For example, maybe you’re telling yourself something like, “I should really go and get my master’s degree.” Chances are that if you have this idea and are not acting on it, you don’t really care about a master’s; you care about whatever you think having a master’s will gain you: “If I got my master’s in film I could write that screenplay I’ve had in my head.” I say skip the master’s and go directly to writing the screenplay.

It’s also possible that you have outgrown this dream. It may be that while the fourteen-year-old version of you really wanted to be a rock star, the forty-four-year-old version doesn’t actually care that much for the spotlight. If you are a sentimental person, you may feel it’s unduly harsh to give up this particular project, because it may feel as though you are giving up on your dream. Allowing your old dreams to grow and change to better suit your true, current self is both practical and wise. Or to think of it another way, you wouldn’t put your fourteen-year-old self in charge of your other life decisions now, would you?

Got Stuckified Reason 2: It Just Hasn’t Been the Right Time
Maybe it hasn’t been the right time because of life circumstances, such as a new baby in the family or a health issue or a financial crisis. Or maybe it hasn’t been the right time because you haven’t been ready. Maybe you’ve had life lessons to learn or some spiritual maturity to attain.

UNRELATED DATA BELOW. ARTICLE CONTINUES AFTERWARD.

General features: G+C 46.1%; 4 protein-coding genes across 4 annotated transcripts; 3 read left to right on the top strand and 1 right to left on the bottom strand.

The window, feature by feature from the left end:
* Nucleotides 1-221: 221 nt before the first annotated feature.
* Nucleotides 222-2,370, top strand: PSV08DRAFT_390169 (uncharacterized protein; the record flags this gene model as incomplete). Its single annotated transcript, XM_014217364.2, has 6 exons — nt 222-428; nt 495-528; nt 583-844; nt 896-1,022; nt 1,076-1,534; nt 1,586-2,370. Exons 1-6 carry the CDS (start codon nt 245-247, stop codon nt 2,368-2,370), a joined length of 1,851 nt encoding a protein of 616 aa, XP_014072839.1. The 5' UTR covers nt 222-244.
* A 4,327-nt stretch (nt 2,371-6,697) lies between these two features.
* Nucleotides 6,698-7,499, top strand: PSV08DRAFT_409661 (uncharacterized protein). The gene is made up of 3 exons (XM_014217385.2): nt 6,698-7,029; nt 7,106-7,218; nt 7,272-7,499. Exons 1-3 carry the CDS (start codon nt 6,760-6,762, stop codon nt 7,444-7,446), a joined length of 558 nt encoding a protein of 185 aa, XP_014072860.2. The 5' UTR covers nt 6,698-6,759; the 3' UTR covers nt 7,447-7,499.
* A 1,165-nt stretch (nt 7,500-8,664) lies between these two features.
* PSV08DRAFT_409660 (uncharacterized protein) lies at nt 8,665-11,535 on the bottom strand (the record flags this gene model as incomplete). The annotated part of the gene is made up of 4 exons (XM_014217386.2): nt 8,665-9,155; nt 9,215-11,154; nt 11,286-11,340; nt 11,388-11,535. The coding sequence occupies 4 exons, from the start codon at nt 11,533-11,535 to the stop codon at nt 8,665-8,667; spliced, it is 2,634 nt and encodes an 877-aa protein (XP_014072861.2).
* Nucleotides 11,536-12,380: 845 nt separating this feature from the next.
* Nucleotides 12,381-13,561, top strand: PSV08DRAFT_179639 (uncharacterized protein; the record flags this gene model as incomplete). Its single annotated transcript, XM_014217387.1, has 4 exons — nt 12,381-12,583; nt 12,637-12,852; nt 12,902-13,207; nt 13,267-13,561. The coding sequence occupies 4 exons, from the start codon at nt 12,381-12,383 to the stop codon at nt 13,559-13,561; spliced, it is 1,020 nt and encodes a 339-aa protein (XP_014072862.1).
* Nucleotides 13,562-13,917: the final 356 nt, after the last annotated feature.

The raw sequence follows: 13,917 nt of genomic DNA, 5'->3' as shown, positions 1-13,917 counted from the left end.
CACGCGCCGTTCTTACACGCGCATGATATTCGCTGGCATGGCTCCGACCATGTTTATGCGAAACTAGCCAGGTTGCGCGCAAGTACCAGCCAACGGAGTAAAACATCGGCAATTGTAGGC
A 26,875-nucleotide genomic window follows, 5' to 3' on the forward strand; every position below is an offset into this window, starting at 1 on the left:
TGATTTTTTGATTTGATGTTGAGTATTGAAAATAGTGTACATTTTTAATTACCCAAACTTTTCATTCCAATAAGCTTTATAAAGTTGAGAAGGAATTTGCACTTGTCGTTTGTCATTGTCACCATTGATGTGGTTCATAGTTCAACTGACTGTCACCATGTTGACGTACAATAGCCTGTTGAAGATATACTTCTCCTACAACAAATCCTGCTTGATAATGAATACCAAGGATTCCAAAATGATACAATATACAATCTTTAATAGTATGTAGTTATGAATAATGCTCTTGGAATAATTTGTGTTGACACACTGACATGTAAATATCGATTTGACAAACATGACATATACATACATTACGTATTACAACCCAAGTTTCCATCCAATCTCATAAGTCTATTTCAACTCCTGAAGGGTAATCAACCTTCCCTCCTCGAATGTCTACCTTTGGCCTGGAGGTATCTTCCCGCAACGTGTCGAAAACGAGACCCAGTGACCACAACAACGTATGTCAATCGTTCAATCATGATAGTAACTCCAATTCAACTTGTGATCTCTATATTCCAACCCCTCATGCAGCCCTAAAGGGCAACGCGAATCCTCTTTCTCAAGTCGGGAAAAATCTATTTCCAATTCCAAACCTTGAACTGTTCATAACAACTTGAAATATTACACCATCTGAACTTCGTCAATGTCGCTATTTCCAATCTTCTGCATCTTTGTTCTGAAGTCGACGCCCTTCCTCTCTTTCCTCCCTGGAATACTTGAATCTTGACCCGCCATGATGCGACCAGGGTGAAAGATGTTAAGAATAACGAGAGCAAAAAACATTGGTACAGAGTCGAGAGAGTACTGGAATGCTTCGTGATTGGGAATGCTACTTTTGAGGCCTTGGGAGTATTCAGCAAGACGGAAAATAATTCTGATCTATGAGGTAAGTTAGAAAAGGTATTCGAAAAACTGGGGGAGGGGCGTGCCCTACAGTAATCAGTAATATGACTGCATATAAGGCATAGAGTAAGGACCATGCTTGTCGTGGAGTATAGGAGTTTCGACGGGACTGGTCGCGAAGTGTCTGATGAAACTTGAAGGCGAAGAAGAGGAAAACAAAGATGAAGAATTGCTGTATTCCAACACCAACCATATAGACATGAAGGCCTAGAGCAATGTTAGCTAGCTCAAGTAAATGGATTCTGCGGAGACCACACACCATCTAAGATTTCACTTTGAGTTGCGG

Or maybe it’s that mysterious right-moment thing that people bring up when you’re looking for the perfect life partner. “When the time is right, he/she will show up,” those well-meaning people say. Irritating. Even more irritating, they are often correct.

Or maybe you’ve needed to wait for some technology to be invented, or you’ve needed to wait for the right people or the right partner. But whatever the reason: it just hasn’t been the right time. And I know that for a fact because if it had been the right time, you would have done it.

After all, look at all the things you’ve accomplished. You’re no slacker. You work hard, and you’re so tenacious that others have probably expressed concern about your tenacity.

Got Stuckified Reason 3: You’re a Little Bit Scared
Or a lot scared. To which I say, “Well, of course you’re scared!”

Creating art is scary. Starting any new venture is scary. And putting your heartfelt work out into the world is downright terrifying. Anybody who claims otherwise is a big, fat liar. People tell me every day about the projects they’re stuck on, and they are doozies. Here’s a sample of some of the projects people have told me about:

• Writing a memoir
• Clearing up personal financials
• Relearning quantum physics
• Getting certified in a healing modality, such as massage, Reiki, Emotional Freedom Technique, or spiritual psychology
• Balancing parenthood and art
• Orchestrating a live event or conference
• Getting a pilot’s license
• Living one’s highest purpose
• Doing stand-up comedy
• Clearing out a parent’s house
• Staying in touch with friends and colleagues
• Growing a business
Finding true happiness
Writing a book proposal

This is some big, life-changing stuff, and it’s no surprise that it hits your panic button and makes you want to run and hide like a little kid.


I Know What I Need to Do — I Just Can’t Make Myself Do It